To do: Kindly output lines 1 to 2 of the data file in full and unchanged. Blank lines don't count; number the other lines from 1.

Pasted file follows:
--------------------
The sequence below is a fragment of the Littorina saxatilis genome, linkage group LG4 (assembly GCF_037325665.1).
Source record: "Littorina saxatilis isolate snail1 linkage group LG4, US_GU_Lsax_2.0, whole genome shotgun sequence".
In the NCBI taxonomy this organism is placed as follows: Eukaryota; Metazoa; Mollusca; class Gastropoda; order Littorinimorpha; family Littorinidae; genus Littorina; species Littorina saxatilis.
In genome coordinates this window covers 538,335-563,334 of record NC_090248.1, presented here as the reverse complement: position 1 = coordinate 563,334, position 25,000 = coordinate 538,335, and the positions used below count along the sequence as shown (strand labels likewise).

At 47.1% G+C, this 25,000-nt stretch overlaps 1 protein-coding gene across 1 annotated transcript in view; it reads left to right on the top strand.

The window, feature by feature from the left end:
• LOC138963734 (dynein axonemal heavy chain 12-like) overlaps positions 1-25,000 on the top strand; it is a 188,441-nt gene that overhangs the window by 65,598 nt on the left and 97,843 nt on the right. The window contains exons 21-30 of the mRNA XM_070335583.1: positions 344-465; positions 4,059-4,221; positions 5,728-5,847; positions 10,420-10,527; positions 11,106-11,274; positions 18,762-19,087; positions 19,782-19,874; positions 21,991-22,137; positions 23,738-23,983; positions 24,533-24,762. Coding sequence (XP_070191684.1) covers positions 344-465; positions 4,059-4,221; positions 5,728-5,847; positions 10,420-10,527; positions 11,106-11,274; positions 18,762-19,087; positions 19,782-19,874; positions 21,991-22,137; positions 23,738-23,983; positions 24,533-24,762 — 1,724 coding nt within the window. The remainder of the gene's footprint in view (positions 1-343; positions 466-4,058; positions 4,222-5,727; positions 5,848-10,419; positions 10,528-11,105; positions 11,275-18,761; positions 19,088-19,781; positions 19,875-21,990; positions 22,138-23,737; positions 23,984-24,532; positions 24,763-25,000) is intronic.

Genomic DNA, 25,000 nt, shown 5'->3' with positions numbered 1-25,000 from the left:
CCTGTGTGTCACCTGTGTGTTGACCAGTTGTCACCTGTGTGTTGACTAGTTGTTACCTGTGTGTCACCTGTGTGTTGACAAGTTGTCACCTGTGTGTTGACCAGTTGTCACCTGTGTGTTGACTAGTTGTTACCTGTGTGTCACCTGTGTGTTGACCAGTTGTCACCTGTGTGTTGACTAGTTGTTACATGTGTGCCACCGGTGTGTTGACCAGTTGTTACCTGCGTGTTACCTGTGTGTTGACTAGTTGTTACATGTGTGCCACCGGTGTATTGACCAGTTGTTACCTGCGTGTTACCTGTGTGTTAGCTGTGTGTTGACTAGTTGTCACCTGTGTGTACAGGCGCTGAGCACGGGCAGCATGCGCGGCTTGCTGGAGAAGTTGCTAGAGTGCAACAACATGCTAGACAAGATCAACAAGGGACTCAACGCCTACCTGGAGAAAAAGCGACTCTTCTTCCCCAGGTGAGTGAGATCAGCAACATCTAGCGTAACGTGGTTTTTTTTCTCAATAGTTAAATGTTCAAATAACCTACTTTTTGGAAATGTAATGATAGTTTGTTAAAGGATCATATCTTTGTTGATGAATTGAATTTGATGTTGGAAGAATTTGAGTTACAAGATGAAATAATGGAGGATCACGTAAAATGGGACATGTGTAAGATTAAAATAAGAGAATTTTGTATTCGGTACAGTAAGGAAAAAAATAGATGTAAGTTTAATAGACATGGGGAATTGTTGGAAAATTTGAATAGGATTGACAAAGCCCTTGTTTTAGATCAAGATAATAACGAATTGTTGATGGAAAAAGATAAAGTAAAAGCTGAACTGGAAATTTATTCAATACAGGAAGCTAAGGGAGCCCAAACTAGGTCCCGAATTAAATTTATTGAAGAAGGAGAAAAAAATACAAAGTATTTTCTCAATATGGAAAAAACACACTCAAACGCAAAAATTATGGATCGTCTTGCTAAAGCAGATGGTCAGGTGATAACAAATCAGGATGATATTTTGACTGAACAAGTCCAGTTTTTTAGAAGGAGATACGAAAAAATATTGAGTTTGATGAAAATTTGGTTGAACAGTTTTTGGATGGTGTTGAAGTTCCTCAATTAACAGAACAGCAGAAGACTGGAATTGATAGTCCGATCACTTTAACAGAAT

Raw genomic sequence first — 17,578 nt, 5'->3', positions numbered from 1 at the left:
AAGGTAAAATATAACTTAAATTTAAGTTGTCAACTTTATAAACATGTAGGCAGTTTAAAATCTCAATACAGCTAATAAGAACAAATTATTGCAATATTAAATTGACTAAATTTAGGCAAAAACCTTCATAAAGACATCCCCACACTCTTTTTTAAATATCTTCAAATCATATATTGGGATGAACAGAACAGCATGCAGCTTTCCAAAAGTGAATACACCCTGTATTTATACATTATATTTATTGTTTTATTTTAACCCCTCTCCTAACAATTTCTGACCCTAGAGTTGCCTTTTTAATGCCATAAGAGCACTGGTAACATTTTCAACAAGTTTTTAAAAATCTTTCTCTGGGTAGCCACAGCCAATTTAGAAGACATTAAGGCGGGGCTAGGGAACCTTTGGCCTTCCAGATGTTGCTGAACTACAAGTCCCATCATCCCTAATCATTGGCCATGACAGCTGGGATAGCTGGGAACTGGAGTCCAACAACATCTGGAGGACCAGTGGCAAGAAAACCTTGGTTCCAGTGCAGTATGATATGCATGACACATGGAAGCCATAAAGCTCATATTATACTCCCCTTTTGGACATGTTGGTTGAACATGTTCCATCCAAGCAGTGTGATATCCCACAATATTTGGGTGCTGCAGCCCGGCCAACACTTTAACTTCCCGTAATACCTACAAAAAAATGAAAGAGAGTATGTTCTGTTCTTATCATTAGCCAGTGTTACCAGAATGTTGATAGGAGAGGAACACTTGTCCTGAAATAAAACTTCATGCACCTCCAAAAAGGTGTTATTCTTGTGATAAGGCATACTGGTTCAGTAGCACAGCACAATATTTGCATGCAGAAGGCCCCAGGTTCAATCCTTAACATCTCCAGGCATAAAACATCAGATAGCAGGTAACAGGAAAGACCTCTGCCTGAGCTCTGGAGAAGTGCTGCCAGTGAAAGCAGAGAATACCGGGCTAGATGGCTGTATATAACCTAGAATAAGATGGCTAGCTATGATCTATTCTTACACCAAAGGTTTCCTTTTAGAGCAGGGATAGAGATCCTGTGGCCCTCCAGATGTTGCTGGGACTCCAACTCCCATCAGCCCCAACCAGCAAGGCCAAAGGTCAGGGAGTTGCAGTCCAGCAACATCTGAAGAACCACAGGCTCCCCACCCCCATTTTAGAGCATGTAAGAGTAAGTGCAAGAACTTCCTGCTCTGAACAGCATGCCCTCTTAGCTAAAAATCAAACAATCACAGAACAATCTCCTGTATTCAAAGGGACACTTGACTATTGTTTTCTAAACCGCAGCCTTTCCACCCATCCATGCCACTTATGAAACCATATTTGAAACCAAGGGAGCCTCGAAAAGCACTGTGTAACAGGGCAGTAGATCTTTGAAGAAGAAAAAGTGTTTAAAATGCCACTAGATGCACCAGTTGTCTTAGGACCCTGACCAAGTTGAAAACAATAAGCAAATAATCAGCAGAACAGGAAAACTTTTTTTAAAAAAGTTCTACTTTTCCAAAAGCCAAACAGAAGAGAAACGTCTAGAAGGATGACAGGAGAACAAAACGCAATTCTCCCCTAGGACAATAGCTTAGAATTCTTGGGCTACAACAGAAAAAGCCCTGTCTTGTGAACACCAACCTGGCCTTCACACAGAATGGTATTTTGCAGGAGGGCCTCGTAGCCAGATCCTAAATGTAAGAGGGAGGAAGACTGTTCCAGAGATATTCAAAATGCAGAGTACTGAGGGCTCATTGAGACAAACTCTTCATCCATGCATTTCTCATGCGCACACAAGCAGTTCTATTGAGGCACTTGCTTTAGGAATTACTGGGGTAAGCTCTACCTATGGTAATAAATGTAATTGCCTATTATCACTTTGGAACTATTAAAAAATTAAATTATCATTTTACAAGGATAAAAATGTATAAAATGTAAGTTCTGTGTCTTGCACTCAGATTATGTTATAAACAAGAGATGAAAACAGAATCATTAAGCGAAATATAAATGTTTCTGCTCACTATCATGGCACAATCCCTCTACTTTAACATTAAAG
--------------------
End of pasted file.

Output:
The sequence below is a fragment of the Littorina saxatilis genome, linkage group LG4 (assembly GCF_037325665.1).
Source record: "Littorina saxatilis isolate snail1 linkage group LG4, US_GU_Lsax_2.0, whole genome shotgun sequence".